Pete Schroeder Remembers: A Hellhole Named LZ Margo
by Corporal Hilary K. "Pete" Schroeder
Echo Company, BLT 2/26
Cpl Pete Schroeder joined Echo Company a month before LZ Margo. Photo courtesy of Pete Schroeder.
Welcome To BLT 2/26. We're Going To The DMZ.
In May of 1968 I reported to Bravo Company, 1st Battalion, 3rd Marines, whose main headquarters were in Quang Tri. I served with Bravo until August of 1968 when I was transferred to Echo Company, 2nd Battalion, 26th Marines. I was assigned to second platoon where my commander was Lt. J. J. Lloyd and my platoon sergeant was Staff Sergeant Juan Sanchez.
On the 13th of September 1968 we embarked on the operation named Lancaster II which would take us to a place called LZ Margo. At the time I didn’t know the name of this hellhole.
Being second squad leader I was told my squad would be the first into the landing zone. We landed and at the time I was sure that we were taking .51 caliber fire, as that is what came over the radio from the helicopter crew.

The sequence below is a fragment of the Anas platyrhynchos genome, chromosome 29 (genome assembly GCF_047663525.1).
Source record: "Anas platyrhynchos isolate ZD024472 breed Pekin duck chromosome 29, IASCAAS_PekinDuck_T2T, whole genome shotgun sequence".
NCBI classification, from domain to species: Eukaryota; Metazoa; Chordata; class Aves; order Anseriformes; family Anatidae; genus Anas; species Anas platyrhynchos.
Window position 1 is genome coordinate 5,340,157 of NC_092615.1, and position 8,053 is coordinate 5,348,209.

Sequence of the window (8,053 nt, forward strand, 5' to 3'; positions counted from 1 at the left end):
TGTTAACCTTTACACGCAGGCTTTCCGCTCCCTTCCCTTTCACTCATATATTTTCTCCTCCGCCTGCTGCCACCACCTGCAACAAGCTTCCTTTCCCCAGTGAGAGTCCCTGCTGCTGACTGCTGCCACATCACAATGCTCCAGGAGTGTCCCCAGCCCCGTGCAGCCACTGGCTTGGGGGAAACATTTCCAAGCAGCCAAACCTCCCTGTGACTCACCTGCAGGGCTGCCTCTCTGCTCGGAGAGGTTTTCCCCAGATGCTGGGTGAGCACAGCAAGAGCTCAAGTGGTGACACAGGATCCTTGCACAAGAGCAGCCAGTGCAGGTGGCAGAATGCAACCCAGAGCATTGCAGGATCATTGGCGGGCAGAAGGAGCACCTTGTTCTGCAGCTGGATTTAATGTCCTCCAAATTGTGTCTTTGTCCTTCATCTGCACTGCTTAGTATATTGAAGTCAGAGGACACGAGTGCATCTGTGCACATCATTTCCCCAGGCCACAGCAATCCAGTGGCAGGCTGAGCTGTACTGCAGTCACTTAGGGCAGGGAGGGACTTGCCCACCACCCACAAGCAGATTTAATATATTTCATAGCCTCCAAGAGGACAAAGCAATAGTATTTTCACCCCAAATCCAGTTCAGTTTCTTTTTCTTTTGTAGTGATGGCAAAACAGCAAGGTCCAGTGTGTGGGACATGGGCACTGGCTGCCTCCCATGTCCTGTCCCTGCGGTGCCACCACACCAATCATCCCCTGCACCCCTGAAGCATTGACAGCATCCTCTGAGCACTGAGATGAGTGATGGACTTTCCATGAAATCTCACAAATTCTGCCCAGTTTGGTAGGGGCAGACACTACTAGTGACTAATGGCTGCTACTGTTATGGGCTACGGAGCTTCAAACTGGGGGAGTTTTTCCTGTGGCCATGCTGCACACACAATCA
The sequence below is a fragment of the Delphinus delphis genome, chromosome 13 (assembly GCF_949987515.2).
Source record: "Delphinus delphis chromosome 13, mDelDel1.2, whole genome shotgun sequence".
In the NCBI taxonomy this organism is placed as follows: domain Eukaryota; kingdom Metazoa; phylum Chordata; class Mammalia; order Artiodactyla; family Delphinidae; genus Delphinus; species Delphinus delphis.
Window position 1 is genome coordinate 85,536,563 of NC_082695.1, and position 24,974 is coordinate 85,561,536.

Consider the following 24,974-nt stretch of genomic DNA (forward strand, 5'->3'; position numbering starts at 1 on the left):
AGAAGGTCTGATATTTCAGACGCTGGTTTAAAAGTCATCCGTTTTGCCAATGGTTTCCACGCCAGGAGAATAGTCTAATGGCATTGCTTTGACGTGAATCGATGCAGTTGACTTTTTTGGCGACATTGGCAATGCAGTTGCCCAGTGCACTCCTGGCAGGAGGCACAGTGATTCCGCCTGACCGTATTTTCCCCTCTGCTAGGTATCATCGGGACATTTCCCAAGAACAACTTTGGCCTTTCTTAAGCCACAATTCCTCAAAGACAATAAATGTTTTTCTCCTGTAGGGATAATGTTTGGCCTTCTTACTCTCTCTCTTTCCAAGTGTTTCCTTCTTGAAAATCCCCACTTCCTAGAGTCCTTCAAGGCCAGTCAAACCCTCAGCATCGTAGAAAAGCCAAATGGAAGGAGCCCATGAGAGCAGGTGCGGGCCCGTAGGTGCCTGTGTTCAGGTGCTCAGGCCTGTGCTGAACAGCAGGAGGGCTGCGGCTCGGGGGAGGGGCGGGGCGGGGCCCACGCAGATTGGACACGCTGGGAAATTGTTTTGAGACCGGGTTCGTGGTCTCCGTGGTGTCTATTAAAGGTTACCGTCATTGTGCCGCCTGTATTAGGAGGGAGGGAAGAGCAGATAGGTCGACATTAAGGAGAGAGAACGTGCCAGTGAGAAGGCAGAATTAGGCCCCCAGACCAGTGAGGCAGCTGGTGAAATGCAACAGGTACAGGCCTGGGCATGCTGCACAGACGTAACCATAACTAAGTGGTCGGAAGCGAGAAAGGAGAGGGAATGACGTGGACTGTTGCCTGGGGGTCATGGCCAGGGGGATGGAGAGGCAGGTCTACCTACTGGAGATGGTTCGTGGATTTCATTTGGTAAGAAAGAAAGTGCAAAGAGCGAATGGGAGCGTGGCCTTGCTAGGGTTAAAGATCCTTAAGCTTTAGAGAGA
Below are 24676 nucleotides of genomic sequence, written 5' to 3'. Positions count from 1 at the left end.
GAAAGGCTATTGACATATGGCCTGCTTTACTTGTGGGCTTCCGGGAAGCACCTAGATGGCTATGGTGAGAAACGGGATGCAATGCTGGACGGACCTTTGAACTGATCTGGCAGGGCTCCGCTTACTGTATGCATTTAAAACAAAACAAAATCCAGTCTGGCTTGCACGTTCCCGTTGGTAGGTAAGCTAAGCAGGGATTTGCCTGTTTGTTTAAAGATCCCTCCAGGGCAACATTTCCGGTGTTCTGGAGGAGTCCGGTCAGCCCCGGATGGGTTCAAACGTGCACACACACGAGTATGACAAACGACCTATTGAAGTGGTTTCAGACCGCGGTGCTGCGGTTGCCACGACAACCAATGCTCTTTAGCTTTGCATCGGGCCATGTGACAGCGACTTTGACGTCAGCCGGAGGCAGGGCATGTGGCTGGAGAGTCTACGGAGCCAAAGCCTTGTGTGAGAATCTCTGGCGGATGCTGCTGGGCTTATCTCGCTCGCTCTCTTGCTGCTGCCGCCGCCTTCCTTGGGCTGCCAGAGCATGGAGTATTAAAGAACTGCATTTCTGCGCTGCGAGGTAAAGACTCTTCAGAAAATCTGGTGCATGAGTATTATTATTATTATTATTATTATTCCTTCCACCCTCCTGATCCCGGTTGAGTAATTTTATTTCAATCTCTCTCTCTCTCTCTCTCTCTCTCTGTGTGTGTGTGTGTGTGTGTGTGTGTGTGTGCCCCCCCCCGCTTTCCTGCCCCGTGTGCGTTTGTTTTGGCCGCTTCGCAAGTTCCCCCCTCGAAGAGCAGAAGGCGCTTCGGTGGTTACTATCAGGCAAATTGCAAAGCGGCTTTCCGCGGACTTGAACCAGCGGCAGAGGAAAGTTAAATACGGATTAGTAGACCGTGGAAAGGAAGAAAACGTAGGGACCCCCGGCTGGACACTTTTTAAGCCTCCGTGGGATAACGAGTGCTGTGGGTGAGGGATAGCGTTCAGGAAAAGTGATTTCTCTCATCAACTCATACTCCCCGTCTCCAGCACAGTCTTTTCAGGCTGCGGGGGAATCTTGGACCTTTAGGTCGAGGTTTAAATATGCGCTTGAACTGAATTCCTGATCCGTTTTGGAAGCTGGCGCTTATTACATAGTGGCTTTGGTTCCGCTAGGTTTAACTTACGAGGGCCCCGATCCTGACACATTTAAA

The fixed wing cover was firing and rocketing something.
We had been told that the Special Forces had left toe popper mines in the area and to be watchful. My squad didn’t encounter any.
As the rest of the company landed, we were told to start digging in. We attempted to dig our foxholes in the draw which was dubbed later as “death gulch”. It was hard digging as it was mostly rock.
Death gulch on LZ Margo. This photo was taken September 15, 1968, the day before the first day of enemy mortar attacks on the Marines and corpsmen of BLT 2/26. Photo courtesy of Eric "Smitty" Smith.
After digging for a short time and accomplishing little more than a two foot hole, we were told to saddle up and move out. The platoon then left the area and moved down to a little valley at the base of a mountain and set up for the night. My squad was given the job of listening post and all was uneventful that evening.